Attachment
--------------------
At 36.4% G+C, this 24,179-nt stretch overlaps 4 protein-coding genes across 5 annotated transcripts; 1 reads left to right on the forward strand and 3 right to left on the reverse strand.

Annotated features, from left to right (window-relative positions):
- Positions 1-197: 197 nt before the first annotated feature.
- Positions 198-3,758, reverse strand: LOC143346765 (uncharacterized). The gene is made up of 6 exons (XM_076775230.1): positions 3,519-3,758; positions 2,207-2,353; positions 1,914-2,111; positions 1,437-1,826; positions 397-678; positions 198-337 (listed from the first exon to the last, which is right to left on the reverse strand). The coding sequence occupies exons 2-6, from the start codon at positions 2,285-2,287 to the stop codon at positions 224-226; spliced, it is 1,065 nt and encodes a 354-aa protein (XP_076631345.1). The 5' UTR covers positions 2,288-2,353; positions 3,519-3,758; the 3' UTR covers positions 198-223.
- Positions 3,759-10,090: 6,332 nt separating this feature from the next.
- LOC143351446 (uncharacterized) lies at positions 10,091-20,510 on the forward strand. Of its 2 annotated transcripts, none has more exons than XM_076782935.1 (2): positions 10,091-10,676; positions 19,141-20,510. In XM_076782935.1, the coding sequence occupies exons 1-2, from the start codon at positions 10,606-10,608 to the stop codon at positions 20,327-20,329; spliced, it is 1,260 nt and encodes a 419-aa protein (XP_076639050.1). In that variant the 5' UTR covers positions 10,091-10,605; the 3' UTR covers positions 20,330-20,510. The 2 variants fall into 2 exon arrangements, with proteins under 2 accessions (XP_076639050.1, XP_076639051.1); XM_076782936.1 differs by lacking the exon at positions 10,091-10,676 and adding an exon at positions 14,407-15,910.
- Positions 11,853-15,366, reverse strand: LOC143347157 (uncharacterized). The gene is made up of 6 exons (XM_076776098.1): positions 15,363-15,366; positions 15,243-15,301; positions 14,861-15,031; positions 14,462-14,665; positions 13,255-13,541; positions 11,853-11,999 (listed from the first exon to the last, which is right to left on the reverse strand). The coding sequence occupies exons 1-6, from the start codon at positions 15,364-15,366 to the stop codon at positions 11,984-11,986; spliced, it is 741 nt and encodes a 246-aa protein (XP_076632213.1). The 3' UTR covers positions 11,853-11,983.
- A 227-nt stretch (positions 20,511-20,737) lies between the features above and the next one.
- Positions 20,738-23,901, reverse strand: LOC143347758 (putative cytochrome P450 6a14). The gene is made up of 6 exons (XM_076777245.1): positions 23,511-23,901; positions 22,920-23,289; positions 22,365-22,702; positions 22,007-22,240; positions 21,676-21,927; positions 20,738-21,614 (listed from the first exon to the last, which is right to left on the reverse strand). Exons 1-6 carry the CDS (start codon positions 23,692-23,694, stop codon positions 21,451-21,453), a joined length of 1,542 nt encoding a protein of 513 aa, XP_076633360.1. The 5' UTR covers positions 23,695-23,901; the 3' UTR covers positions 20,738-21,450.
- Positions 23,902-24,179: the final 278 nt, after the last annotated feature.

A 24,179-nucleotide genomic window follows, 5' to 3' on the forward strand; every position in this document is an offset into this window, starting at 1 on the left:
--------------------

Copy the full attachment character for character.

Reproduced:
At 36.4% G+C, this 24,179-nt stretch overlaps 4 protein-coding genes across 5 annotated transcripts; 1 reads left to right on the forward strand and 3 right to left on the reverse strand.

Annotated features, from left to right (window-relative positions):
- Positions 1-197: 197 nt before the first annotated feature.
- Positions 198-3,758, reverse strand: LOC143346765 (uncharacterized). The gene is made up of 6 exons (XM_076775230.1): positions 3,519-3,758; positions 2,207-2,353; positions 1,914-2,111; positions 1,437-1,826; positions 397-678; positions 198-337 (listed from the first exon to the last, which is right to left on the reverse strand). The coding sequence occupies exons 2-6, from the start codon at positions 2,285-2,287 to the stop codon at positions 224-226; spliced, it is 1,065 nt and encodes a 354-aa protein (XP_076631345.1). The 5' UTR covers positions 2,288-2,353; positions 3,519-3,758; the 3' UTR covers positions 198-223.
- Positions 3,759-10,090: 6,332 nt separating this feature from the next.
- LOC143351446 (uncharacterized) lies at positions 10,091-20,510 on the forward strand. Of its 2 annotated transcripts, none has more exons than XM_076782935.1 (2): positions 10,091-10,676; positions 19,141-20,510. In XM_076782935.1, the coding sequence occupies exons 1-2, from the start codon at positions 10,606-10,608 to the stop codon at positions 20,327-20,329; spliced, it is 1,260 nt and encodes a 419-aa protein (XP_076639050.1). In that variant the 5' UTR covers positions 10,091-10,605; the 3' UTR covers positions 20,330-20,510. The 2 variants fall into 2 exon arrangements, with proteins under 2 accessions (XP_076639050.1, XP_076639051.1); XM_076782936.1 differs by lacking the exon at positions 10,091-10,676 and adding an exon at positions 14,407-15,910.
- Positions 11,853-15,366, reverse strand: LOC143347157 (uncharacterized). The gene is made up of 6 exons (XM_076776098.1): positions 15,363-15,366; positions 15,243-15,301; positions 14,861-15,031; positions 14,462-14,665; positions 13,255-13,541; positions 11,853-11,999 (listed from the first exon to the last, which is right to left on the reverse strand). The coding sequence occupies exons 1-6, from the start codon at positions 15,364-15,366 to the stop codon at positions 11,984-11,986; spliced, it is 741 nt and encodes a 246-aa protein (XP_076632213.1). The 3' UTR covers positions 11,853-11,983.
- A 227-nt stretch (positions 20,511-20,737) lies between the features above and the next one.
- Positions 20,738-23,901, reverse strand: LOC143347758 (putative cytochrome P450 6a14). The gene is made up of 6 exons (XM_076777245.1): positions 23,511-23,901; positions 22,920-23,289; positions 22,365-22,702; positions 22,007-22,240; positions 21,676-21,927; positions 20,738-21,614 (listed from the first exon to the last, which is right to left on the reverse strand). Exons 1-6 carry the CDS (start codon positions 23,692-23,694, stop codon positions 21,451-21,453), a joined length of 1,542 nt encoding a protein of 513 aa, XP_076633360.1. The 5' UTR covers positions 23,695-23,901; the 3' UTR covers positions 20,738-21,450.
- Positions 23,902-24,179: the final 278 nt, after the last annotated feature.

A 24,179-nucleotide genomic window follows, 5' to 3' on the forward strand; every position in this document is an offset into this window, starting at 1 on the left: